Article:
Indian Journal of Palliative Care
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Year : 2021  |  Volume : 27  |  Issue : 1  |  Page : 118--125

Exploring the financial toxicities of patients with locally advanced head and neck malignancies, being treated in a private sector hospital in North India: A thematic analysis

1 Consultant Palliative and Pain Medicine, Hospice India, New Delhi, India
2 Senior Finance and Economics Expert, Founder Ascent Wealth Desk, Visiting Faculty- Delhi University, New Delhi, India
3 Senior Consultant Medical Oncology, Max Super Specialty Hospital, New Delhi, India
4 Principal Consultant Medical Oncology, Max Super Specialty Hospital, New Delhi, India
5 Chief Radiation Oncology and Senior Director, Max Super Specialty Hospital, New Delhi, India
6 Senior Consultant, Paediatric Oncology, Max Super Speciality Hospital, New Delhi, India

Correspondence Address:
Saurabh Joshi
KD 75, Pitampura, Delhi – 110 088
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Source of Support: None, Conflict of Interest: None

DOI: 10.4103/IJPC.IJPC_53_20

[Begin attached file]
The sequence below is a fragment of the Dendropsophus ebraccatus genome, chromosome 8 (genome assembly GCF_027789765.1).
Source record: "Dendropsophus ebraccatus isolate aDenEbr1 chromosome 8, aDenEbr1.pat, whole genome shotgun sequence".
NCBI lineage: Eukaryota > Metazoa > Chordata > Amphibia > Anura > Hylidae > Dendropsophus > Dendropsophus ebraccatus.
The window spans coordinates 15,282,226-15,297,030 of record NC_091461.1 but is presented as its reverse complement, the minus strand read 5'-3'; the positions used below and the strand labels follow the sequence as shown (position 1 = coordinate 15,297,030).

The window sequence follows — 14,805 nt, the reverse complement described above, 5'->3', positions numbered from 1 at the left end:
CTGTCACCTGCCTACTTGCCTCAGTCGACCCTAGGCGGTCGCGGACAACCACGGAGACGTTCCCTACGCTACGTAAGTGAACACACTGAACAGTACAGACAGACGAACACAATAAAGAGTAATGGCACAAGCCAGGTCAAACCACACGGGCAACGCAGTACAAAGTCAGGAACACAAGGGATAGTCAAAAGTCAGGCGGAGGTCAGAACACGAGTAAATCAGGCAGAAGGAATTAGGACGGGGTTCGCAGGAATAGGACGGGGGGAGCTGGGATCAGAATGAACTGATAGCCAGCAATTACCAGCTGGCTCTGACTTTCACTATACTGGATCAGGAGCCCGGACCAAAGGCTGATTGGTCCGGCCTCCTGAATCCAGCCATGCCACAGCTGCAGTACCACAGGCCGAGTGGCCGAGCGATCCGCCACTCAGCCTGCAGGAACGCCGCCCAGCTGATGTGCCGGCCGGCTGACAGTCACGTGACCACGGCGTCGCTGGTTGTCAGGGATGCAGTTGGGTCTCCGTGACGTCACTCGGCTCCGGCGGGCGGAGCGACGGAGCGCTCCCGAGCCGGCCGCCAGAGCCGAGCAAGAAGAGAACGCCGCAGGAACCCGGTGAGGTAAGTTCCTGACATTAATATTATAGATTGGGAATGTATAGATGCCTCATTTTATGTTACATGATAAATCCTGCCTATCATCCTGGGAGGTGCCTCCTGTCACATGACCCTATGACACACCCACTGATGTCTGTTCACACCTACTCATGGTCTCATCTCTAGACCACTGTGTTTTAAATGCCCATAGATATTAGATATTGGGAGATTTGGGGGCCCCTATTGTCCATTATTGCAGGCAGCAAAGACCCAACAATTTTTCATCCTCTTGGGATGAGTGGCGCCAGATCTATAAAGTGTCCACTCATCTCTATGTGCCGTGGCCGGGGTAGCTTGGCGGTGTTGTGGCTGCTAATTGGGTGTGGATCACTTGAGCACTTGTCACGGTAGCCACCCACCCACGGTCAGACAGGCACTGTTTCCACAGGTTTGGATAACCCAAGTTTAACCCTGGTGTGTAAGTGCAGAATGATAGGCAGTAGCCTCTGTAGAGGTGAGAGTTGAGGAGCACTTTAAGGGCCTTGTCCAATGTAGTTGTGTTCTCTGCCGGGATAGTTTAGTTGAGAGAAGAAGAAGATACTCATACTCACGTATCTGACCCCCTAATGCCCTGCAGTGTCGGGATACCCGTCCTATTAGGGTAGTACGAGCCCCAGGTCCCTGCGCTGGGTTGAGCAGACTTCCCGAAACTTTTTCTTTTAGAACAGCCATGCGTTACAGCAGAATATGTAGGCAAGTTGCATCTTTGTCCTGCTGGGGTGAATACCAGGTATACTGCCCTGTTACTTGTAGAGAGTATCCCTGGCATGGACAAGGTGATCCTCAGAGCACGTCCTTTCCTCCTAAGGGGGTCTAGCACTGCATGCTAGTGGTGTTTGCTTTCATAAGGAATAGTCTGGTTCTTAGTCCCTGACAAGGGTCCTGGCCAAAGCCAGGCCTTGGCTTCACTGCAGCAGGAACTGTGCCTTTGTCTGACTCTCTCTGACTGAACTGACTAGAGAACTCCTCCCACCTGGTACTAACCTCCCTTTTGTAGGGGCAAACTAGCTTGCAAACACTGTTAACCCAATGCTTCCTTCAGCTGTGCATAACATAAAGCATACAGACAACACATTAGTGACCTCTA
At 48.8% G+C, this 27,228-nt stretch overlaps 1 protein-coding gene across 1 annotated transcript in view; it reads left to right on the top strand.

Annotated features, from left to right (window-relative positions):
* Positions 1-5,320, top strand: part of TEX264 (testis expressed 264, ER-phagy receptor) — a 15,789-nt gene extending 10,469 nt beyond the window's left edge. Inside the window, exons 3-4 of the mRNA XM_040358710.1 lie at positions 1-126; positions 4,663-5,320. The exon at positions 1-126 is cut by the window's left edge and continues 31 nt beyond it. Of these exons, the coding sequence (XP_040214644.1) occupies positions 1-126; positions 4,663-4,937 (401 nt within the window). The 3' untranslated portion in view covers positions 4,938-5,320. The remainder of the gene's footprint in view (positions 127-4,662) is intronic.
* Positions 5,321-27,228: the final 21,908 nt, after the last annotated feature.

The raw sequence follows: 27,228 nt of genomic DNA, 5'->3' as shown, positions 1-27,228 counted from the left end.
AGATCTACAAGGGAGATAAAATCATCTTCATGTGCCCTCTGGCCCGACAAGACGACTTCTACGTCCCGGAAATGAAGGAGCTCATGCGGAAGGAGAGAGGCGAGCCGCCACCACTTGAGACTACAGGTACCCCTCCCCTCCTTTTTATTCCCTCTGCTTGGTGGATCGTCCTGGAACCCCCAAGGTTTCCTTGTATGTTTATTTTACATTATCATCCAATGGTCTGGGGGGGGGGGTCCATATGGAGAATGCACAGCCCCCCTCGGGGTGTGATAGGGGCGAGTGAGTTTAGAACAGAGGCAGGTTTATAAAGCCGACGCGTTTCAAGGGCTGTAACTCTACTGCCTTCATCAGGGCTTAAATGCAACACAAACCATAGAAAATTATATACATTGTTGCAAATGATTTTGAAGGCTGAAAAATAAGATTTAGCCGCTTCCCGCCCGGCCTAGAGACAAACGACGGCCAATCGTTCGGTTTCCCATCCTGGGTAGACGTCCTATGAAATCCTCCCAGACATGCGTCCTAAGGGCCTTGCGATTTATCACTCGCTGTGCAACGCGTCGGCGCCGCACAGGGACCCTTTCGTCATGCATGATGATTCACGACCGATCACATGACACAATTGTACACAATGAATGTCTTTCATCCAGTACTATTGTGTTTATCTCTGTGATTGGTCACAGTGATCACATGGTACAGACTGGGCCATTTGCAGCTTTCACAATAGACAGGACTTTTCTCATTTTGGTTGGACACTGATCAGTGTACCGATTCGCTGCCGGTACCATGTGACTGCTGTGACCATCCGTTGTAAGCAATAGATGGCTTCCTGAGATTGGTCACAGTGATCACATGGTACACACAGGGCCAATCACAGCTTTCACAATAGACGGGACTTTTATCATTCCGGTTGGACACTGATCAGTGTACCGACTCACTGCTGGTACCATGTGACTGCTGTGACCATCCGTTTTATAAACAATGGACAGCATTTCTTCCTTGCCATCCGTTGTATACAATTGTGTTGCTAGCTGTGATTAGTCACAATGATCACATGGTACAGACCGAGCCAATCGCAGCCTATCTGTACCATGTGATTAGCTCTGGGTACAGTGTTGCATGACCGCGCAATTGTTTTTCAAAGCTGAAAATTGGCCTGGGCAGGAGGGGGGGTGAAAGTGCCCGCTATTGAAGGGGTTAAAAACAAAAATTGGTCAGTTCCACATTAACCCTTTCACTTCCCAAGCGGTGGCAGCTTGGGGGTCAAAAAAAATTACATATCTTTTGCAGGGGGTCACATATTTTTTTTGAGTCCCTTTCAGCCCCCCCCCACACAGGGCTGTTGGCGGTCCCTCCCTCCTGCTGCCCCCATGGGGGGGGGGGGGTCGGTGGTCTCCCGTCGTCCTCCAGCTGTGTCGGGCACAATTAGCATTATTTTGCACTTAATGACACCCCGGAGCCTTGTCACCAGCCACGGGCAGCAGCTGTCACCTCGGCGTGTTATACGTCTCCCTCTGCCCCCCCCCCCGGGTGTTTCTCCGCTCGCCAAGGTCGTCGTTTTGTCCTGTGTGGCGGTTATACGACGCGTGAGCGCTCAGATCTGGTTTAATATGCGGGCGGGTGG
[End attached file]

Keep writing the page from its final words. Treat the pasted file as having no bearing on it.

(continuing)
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Background: The high cost of cancer diagnosis and treatment is a global concern. Evidence derived, mostly from high-income countries, shows how it gradually impacts the personal and household financial condition causing the increased psychosocial burden of the patient and their families (termed “financial toxicity”). Aim: To qualitatively explore the financial toxicities in patients with advanced head and neck malignancies in India, and to consider how it impacts the patient and his family. Methods: Interviewing a purposive sample of 8 patients using semi-structured interviews face to face. Interviews were transcribed verbatim, and a thematic content analysis was carried out. Results: Four major themes were identified: burden and amplifying factors, impact, rescue and relieving factors, and learning and innovation. The burden of cost relates to diagnosis, treatment and non-medical costs which gets amplified while navigating the healthcare labyrinth. Emerging themes describe financial journey of cancer patients, the issues faced by them and the ways they tackle these issues during their treatment. Healthcare system factors like limited availability of adequate/comprehensive/meaningful insurance and reimbursements potentiate the toxicity. The financial toxicity leads to a significant adverse financial, psychological and social impact on the patient and the family. While moving through the process of care, there were a few learnings and innovations which patients proposed. Conclusion: This study provides qualitative evidence of the considerable and pervasive nature of financial toxicity in head and neck cancer patients in India. The findings have implications for all cancer patients and highlight the unmet need of psychosocial support for these patients.


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